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Associations between public health indicators and injecting prescription opioids by prescription opioid abusers in substance abuse treatment

Ryan A. Black, PhD, Kimberlee J. Trudeau, PhD, Theresa A. Cassidy, MPH, Simon H. Budman, PhD, Stephen F. Butler, PhD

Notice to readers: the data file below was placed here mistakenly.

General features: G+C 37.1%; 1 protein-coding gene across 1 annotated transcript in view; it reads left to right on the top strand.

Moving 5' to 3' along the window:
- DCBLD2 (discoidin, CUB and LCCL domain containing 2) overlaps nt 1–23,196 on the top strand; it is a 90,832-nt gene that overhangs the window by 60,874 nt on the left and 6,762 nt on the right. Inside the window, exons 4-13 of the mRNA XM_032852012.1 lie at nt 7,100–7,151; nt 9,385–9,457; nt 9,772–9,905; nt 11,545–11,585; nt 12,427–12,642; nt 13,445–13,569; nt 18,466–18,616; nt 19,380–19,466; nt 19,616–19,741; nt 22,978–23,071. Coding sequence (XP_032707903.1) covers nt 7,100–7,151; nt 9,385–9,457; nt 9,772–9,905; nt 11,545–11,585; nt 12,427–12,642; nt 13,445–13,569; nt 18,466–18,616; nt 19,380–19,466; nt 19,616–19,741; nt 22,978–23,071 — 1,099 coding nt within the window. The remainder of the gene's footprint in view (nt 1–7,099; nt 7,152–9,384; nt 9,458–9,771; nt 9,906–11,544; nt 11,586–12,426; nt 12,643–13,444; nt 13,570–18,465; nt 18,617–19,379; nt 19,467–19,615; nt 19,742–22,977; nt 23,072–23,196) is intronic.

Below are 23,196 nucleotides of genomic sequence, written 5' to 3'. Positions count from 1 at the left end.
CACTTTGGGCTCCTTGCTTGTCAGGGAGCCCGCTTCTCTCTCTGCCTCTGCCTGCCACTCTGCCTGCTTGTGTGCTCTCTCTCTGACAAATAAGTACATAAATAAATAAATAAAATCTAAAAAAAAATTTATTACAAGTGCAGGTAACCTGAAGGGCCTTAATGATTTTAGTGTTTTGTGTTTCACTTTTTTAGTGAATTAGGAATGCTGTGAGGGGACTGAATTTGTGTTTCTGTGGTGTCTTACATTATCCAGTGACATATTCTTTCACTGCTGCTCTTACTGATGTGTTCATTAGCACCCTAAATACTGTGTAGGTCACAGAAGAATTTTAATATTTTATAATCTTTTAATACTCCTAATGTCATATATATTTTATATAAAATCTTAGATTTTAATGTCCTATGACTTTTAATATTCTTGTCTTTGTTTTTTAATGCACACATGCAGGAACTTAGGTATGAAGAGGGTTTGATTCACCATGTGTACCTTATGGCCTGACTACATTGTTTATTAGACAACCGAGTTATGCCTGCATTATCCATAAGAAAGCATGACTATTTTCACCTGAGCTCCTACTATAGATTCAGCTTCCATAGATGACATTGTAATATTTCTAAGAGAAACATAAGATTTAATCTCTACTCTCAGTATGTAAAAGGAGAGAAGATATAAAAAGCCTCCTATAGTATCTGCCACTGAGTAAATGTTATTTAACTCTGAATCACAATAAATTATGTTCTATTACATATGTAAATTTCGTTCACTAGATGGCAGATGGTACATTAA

Objective: To determine what, if any, public health and societal impacts are associated specifically with injection of prescription opioids. Design: Cross-sectional observational study. Setting: Five hundred forty treatment facilities in 35 states across the United States performing Addiction Severity Index-Multimedia Version (ASI-MV) assessments. Participants: Adult patients (29,459) who reported past 30-day abuse of any prescription opioid on the ASI-MV assessment between January 2007 and January 2011. Main outcome measures: The public health indicators selected for this study were liver disease, HIV/AIDS status, recent visit to an emergency room, treatment for pain, treatment for overdosing, homelessness, residence with alcohol/substance abuser, and unemployment. Results: Prescription opioid injection was significantly associated with health problems, psychosocial problems, and utilization of medical services. Conclusions: This study demonstrates an approach to measure the potential impact of injecting prescription opioids on public health indicators. Findings indicate a positive association between injection of prescription opioids and public health indicators suggesting a need for prescription opioid formulations that may inhibit injection of these medications. Keywords: prescription drug injection, public health, correlates DOI:10.5055/jom.2013.0142


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